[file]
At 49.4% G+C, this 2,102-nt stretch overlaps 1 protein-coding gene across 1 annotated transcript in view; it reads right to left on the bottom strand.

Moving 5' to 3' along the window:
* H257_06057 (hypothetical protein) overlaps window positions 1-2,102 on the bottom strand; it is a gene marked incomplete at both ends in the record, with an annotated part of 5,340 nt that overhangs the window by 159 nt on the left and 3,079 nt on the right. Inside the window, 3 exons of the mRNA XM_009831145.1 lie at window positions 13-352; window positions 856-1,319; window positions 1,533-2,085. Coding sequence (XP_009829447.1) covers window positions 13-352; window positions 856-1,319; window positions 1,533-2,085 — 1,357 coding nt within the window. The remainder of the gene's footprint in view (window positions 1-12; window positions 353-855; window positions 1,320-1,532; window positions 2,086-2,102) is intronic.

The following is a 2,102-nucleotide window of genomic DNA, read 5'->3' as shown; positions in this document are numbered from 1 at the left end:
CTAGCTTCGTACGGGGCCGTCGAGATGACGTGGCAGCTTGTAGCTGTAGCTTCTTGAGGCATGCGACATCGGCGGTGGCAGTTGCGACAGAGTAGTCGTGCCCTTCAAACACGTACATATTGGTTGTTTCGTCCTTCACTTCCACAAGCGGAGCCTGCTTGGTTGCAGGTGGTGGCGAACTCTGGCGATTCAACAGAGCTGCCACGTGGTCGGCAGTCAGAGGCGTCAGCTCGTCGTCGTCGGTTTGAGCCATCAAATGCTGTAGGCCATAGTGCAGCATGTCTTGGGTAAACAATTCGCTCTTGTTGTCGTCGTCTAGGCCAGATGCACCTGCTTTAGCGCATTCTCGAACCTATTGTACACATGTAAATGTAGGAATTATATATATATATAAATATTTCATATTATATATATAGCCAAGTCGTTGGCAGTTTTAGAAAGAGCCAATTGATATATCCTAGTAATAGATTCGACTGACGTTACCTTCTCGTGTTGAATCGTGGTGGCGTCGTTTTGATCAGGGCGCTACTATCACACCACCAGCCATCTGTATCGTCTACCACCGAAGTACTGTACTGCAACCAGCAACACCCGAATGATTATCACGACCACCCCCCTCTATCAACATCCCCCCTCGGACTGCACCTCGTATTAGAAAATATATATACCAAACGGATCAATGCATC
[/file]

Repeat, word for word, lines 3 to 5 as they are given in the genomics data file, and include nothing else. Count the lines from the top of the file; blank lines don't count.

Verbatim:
* H257_06057 (hypothetical protein) overlaps window positions 1-2,102 on the bottom strand; it is a gene marked incomplete at both ends in the record, with an annotated part of 5,340 nt that overhangs the window by 159 nt on the left and 3,079 nt on the right. Inside the window, 3 exons of the mRNA XM_009831145.1 lie at window positions 13-352; window positions 856-1,319; window positions 1,533-2,085. Coding sequence (XP_009829447.1) covers window positions 13-352; window positions 856-1,319; window positions 1,533-2,085 — 1,357 coding nt within the window. The remainder of the gene's footprint in view (window positions 1-12; window positions 353-855; window positions 1,320-1,532; window positions 2,086-2,102) is intronic.

The following is a 2,102-nucleotide window of genomic DNA, read 5'->3' as shown; positions in this document are numbered from 1 at the left end:
CTAGCTTCGTACGGGGCCGTCGAGATGACGTGGCAGCTTGTAGCTGTAGCTTCTTGAGGCATGCGACATCGGCGGTGGCAGTTGCGACAGAGTAGTCGTGCCCTTCAAACACGTACATATTGGTTGTTTCGTCCTTCACTTCCACAAGCGGAGCCTGCTTGGTTGCAGGTGGTGGCGAACTCTGGCGATTCAACAGAGCTGCCACGTGGTCGGCAGTCAGAGGCGTCAGCTCGTCGTCGTCGGTTTGAGCCATCAAATGCTGTAGGCCATAGTGCAGCATGTCTTGGGTAAACAATTCGCTCTTGTTGTCGTCGTCTAGGCCAGATGCACCTGCTTTAGCGCATTCTCGAACCTATTGTACACATGTAAATGTAGGAATTATATATATATATAAATATTTCATATTATATATATAGCCAAGTCGTTGGCAGTTTTAGAAAGAGCCAATTGATATATCCTAGTAATAGATTCGACTGACGTTACCTTCTCGTGTTGAATCGTGGTGGCGTCGTTTTGATCAGGGCGCTACTATCACACCACCAGCCATCTGTATCGTCTACCACCGAAGTACTGTACTGCAACCAGCAACACCCGAATGATTATCACGACCACCCCCCTCTATCAACATCCCCCCTCGGACTGCACCTCGTATTAGAAAATATATATACCAAACGGATCAATGCATC